The mission of Distributed Lab: Set up a financial web

Distributed LabBlogThe mission of Distributed Lab: Set up a financial web

It’s no mystery that people today don’t make a good use of their assets. In fact, quite a few people have an actual clew of what their assets are really worth. Not to speak of the post-Soviet world where some don’t even have a clear idea of what the word “asset” actually means. If you think about the efficiency of the Internet which already today allows to transfer a tremendous amount of information instantly, you’ll actually get how disastrously sloppy the world of payments is. There are thousands of payment systems, each has their own database that, on top of that, finds it exceptionally hard to communicate with all the others. While the transactions involving securities leave the average guy bamboozled and out of pocket. And if the discussion moves on to the real estate, the whole thing becomes a maze of red tape.

Today, the blockchain is seen by many as a ‘disruptive technology’ that could really upset the applecart. It is believed that very soon the process of sending money will not only become cheaper and simpler but also as straightforward as sending an email. For this reason, we at Distributed Lab began our mission to set up a financial web. It’s tricky to forecast the entire thing in detail, but we can with full confidence set out its main principles—what it has to do, and what it shouldn’t attempt to do.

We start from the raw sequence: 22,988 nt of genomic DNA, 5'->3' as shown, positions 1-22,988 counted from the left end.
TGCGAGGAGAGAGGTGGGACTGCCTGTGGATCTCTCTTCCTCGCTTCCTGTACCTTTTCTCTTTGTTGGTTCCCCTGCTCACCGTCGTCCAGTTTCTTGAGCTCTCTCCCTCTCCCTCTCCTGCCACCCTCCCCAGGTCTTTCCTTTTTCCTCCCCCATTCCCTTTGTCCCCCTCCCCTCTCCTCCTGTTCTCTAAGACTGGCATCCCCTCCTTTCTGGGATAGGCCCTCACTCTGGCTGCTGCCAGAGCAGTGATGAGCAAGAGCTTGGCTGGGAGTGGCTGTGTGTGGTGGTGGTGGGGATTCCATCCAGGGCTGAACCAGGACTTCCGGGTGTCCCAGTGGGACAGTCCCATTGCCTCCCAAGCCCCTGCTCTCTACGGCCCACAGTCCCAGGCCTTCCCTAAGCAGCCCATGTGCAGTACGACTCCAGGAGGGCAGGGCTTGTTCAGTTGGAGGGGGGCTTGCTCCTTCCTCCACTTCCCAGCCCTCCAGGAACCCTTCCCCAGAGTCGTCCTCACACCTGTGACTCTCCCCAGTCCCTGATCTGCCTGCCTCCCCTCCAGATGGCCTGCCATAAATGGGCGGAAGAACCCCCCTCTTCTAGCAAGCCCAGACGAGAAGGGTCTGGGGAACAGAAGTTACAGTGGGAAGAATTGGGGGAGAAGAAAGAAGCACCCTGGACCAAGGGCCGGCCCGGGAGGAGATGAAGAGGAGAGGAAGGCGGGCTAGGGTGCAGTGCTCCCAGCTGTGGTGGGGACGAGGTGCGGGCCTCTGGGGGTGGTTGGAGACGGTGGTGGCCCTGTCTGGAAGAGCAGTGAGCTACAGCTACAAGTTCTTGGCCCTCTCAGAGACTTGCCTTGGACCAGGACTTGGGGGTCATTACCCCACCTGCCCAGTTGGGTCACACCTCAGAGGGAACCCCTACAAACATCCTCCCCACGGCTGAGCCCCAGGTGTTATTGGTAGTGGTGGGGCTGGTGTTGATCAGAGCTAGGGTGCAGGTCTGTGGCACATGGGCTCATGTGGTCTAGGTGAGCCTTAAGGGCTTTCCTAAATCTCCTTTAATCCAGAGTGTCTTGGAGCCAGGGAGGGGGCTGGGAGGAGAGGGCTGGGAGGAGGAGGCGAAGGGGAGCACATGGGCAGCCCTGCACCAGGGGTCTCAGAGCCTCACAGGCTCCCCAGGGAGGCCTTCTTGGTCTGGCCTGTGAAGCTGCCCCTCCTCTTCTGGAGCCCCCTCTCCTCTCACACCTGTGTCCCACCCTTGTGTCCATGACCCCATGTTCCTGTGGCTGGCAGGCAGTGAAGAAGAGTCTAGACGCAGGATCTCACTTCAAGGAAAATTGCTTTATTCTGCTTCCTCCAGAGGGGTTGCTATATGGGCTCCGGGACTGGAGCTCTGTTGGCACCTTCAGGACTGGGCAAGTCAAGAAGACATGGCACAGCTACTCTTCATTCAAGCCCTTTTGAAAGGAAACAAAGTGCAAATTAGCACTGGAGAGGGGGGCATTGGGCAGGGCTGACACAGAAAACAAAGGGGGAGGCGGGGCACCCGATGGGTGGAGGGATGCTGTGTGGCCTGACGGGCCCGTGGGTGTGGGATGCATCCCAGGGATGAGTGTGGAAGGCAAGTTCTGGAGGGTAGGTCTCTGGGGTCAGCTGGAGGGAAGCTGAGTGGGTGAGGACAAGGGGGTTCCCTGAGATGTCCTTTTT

1. Any two or more parties should have the opportunity to transact privately and securely. Each of them should have a guaranteed proof of completion of the transaction.
  2. At any moment at the request of the parties, the access to external auditors may be granted, who will be able to guaranteedly receive all the necessary information.
  3. In order to complete their transactions, the parties are NOT obliged to join or take part in any kind of system or await for confirmation from any other third parties (blockchain validators) or purchase any kind of third asset (such as, for example, any kind of digital coin).
  4. The number of participatory parties is unregulated and depends entirely on the mutual agreement.
  5. No transaction of any kind may be altered without the agreement of all parties involved.
  6. Users must have the right to manage their assets individually (using a key), or jointly, according to the pre-decided rules.
  7. The rules for carrying out transactions must be apparent to all parties since before the opening of collaboration;

Please note that these principles are not always identical to what is perceived in the phrase “everything’s handled on the blockchain”.

We’re looking for people who are inspired by the chance to change the world. We’d like to see them joining our ranks here at Distributed Lab — no matter what kind of work they do.

Illustration by Katerina Krashtapuk

Pavel Kravchenko
About the author

Founder & cryptographer